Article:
Riverside Theater brings new translation of Chekhov’s Uncle Vanya to Iowa

Riverside Theatre started their season by bringing a new spin on the classic Russian play Uncle Vanya to Iowa City.

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Riverside Theater brings new translation of Chekhov’s Uncle Vanya to Iowa

The cast of Uncle Vanya performs at the Riverside Theatre on Thursday, September 12, 2019.

The cast of Uncle Vanya performs at the Riverside Theatre on Thursday, September 12, 2019.

The cast of Uncle Vanya performs at the Riverside Theatre on Thursday, September 12, 2019.

The cast of Uncle Vanya performs at the Riverside Theatre on Thursday, September 12, 2019.

Austin J. Yerington, Arts Reporter

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Uncle Vanya by Anton Chekhov is a play that most people have been exposed to in some form or another, be it the “History of Theater” general education class or a production put on by a local university or high school theater department.

It has been performed countless times since its creation over 100 years ago, yet with a newly published translation, the play has become more human and relatable than ever, according to Riverside Theatre Producing Artistic Director Adam Knight.

Uncle Vanya is running from Sept. 13 to Oct. 6 at Riverside Theatre.

The Russian play follows Vanya and his niece Sonya, who have spent their lives in the country to support Sonya’s father and his academic pursuits. But when her father returns home with a new wife, tensions build, relationships are strained, and lifetimes are reflected on with regret.

Knight compares Vanya and Sonya’s feelings over the course of the play to the general public’s attitude in 2019, following the decade after the 2008 recession.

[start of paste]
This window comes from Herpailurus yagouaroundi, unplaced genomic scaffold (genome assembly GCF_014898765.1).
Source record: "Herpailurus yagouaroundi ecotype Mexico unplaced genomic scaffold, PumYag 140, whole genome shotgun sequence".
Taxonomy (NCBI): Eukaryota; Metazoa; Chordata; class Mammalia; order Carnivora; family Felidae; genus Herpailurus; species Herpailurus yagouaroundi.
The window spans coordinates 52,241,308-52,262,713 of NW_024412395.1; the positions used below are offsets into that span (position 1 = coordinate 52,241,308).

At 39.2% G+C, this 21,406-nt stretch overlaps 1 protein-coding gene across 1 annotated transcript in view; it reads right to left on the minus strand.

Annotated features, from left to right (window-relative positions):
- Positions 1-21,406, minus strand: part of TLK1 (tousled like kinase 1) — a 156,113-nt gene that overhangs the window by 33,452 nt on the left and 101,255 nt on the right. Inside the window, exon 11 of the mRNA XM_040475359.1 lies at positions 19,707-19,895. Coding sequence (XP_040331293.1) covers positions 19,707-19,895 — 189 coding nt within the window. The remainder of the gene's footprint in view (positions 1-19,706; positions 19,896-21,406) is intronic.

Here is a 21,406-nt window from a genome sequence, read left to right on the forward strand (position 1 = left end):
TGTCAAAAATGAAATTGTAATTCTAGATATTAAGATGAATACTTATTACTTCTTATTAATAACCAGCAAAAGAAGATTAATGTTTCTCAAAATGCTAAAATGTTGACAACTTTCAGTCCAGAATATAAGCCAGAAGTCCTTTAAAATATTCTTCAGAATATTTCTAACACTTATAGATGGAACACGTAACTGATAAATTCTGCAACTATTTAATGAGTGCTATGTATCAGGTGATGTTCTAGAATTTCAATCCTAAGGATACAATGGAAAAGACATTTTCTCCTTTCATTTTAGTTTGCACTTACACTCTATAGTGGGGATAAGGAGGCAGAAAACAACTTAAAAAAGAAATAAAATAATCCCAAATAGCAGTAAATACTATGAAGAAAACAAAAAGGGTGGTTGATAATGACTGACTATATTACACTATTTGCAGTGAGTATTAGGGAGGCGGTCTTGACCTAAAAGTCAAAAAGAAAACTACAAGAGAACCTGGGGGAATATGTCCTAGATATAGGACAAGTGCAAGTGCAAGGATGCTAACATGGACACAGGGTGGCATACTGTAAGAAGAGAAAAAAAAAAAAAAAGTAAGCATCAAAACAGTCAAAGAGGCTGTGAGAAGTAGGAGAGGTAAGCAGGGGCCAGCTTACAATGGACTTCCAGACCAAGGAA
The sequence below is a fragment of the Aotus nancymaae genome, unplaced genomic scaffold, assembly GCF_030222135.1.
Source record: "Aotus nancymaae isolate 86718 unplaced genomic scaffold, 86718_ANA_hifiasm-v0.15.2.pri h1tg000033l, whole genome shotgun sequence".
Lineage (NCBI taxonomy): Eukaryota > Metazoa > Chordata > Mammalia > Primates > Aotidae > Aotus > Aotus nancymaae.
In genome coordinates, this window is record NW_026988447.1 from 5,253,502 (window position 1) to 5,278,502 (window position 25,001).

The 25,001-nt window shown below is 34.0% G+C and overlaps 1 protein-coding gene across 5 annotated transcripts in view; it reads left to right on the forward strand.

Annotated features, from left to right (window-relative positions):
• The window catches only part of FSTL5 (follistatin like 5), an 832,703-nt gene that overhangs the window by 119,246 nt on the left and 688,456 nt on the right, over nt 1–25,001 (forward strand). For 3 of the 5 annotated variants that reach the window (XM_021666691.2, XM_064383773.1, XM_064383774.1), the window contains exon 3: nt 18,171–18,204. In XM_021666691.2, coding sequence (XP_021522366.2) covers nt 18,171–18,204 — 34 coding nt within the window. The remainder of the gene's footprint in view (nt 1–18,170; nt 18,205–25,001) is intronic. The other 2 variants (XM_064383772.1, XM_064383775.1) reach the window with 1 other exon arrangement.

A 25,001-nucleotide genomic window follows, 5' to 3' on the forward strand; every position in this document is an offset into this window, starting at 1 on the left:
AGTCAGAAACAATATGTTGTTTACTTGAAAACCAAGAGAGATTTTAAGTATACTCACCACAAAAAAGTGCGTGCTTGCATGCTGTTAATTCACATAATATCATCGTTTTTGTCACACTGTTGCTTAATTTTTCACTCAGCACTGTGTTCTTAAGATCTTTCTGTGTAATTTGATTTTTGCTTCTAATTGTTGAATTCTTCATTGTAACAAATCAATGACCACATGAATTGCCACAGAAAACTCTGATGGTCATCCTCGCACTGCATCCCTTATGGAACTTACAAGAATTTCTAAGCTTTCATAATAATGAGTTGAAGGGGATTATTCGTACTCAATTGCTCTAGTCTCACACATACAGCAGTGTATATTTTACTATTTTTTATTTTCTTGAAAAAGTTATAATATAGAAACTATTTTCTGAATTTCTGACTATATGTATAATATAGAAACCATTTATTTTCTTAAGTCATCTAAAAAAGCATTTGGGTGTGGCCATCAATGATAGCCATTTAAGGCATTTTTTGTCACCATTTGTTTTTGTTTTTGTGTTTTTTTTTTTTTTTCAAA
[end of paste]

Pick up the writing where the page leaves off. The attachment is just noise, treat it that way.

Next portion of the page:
“A lot of people are looking at the last ten years and wondering where the time has gone,” Knight said. “That’s what the play asks: is a life not led for itself not ultimately fulfilling?”

Chekhov famously presented his plays with Konstantin Stanislavski, who created “Stanislavski’s system,” a systematic style of acting that is practiced all over the globe.

“When you’re doing a Chekhov play, you have to go back and remember those basics that are most American’s acting styles.” Tim Budd, who plays Vanya, said.

This new translation of the classic play is making its Iowa premiere at Riverside, and is amongst the first productions of it worldwide, Knight said.

With playwright Richard Nelson paired with world-renowned translators Richard Pevear and Larissa Volokhonsky, the new version of the play offers a more rare and accessible entry to the beloved play for a new audience, Knight said.

“It changes the feel of the words,” Katy Hahn, who plays Elena, Sonya’s new stepmother in the play, said. “It’s fascinating on how changing the phrasing changes the meaning of the line.”

Related: Riverside Theater brings Henry IV to the stage 

As actors, Hahn and Budd explained how the cast worked around a table for quite some time in the early rehearsals to better understand not just the plot of Vanya, but also their characters.

“It’s a great opportunity for the actors to sit around and talk about what’s going on in a moment,” Hahn said. “It’s a very collaborative part of the process and is a chance to explore the text before we get it in our bones.”

Both of the seasoned actors have performed in many productions of Chekhov’s works and have since found many aspects of the Russian’s writings that are universal. The way subtext is used in his dialogue to show feelings without saying what they are really feeling, said Budd.

“I’ll complain about how hot I am or how tired I am but really, I’m dissatisfied because I’m lonely,” Budd said.

Another aspect is the way Chekhov’s characters react to what others say to them, even when they don’t necessarily have a verbal response in the script, Hahn said.

“The action is not just the person who’s talking in Chekhov,” Hahn said. “I’m excited for the audience to come to it and check out the actors in the scenes who aren’t talking.”

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